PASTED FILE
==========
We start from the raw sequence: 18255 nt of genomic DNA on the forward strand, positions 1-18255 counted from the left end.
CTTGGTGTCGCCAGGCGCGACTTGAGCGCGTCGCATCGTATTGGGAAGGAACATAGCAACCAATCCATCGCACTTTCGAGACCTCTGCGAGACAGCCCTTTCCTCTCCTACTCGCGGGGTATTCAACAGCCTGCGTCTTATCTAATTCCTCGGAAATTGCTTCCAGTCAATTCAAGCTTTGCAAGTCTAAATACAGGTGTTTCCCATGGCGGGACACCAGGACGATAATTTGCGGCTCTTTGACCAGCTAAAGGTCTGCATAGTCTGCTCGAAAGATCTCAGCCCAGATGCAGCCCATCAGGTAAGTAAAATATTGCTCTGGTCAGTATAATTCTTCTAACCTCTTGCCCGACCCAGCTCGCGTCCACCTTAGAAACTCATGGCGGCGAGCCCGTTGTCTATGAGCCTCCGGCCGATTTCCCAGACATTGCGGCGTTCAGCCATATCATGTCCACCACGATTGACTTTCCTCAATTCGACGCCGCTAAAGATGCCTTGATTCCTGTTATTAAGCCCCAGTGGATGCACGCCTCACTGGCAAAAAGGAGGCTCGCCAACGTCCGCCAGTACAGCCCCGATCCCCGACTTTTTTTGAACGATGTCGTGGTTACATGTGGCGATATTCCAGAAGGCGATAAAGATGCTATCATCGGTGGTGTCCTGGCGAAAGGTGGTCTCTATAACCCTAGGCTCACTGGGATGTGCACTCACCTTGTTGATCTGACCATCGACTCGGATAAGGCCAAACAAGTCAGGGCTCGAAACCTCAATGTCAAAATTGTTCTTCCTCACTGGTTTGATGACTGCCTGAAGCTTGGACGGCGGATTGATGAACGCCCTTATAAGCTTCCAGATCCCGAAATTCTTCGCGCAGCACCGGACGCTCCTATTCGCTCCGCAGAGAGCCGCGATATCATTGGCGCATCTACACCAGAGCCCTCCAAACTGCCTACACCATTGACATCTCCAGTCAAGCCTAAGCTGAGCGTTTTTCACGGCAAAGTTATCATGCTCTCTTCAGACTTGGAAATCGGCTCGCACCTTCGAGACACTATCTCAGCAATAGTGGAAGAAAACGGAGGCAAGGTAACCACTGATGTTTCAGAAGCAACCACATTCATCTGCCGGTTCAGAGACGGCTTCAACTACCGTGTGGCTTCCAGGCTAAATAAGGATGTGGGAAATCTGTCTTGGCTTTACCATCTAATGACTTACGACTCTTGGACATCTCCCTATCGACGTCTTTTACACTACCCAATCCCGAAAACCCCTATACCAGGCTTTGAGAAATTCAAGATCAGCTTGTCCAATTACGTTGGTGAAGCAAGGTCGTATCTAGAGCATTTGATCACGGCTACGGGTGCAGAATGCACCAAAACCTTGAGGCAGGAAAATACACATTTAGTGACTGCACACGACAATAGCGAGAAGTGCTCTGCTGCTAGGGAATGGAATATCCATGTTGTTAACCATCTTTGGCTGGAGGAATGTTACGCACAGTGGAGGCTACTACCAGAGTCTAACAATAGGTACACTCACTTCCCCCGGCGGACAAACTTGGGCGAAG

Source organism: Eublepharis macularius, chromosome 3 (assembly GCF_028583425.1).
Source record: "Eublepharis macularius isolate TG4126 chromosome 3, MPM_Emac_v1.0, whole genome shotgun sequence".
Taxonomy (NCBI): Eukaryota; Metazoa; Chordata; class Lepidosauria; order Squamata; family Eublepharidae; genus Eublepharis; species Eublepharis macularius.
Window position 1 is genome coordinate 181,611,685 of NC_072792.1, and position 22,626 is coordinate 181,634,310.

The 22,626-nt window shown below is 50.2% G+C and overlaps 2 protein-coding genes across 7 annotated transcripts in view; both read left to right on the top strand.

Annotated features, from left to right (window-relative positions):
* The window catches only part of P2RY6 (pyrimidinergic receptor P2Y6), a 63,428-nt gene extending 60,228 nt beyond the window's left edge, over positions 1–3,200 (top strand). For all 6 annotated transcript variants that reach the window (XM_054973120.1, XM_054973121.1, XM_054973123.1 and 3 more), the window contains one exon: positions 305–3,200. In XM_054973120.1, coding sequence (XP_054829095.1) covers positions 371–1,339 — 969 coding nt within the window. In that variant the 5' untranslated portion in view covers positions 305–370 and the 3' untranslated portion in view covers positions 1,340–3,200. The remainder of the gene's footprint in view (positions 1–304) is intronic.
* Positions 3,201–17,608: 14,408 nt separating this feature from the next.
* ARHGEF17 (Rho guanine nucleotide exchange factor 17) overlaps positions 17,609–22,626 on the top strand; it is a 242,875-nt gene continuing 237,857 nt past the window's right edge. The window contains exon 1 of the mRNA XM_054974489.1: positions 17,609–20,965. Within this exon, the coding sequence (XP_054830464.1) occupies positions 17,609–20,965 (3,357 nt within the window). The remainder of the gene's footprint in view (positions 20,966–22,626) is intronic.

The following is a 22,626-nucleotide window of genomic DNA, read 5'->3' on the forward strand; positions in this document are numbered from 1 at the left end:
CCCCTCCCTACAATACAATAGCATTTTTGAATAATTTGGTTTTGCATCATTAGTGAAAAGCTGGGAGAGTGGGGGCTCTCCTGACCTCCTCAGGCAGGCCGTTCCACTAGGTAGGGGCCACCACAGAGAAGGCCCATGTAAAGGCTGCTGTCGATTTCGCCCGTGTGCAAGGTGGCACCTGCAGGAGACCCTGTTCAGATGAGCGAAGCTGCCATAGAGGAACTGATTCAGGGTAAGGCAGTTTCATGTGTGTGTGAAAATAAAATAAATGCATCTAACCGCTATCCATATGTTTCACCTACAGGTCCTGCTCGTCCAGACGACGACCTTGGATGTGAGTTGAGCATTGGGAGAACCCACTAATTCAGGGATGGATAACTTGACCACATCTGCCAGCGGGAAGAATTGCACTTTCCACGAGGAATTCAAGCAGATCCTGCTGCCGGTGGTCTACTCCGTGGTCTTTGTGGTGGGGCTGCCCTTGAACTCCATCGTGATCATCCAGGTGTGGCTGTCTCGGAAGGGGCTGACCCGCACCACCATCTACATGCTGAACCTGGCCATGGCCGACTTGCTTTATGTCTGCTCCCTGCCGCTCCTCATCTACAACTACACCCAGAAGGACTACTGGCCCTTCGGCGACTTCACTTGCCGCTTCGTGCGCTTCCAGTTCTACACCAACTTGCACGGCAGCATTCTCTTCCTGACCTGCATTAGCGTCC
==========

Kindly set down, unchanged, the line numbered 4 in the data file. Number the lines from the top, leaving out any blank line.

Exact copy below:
Source record: "Eublepharis macularius isolate TG4126 chromosome 3, MPM_Emac_v1.0, whole genome shotgun sequence".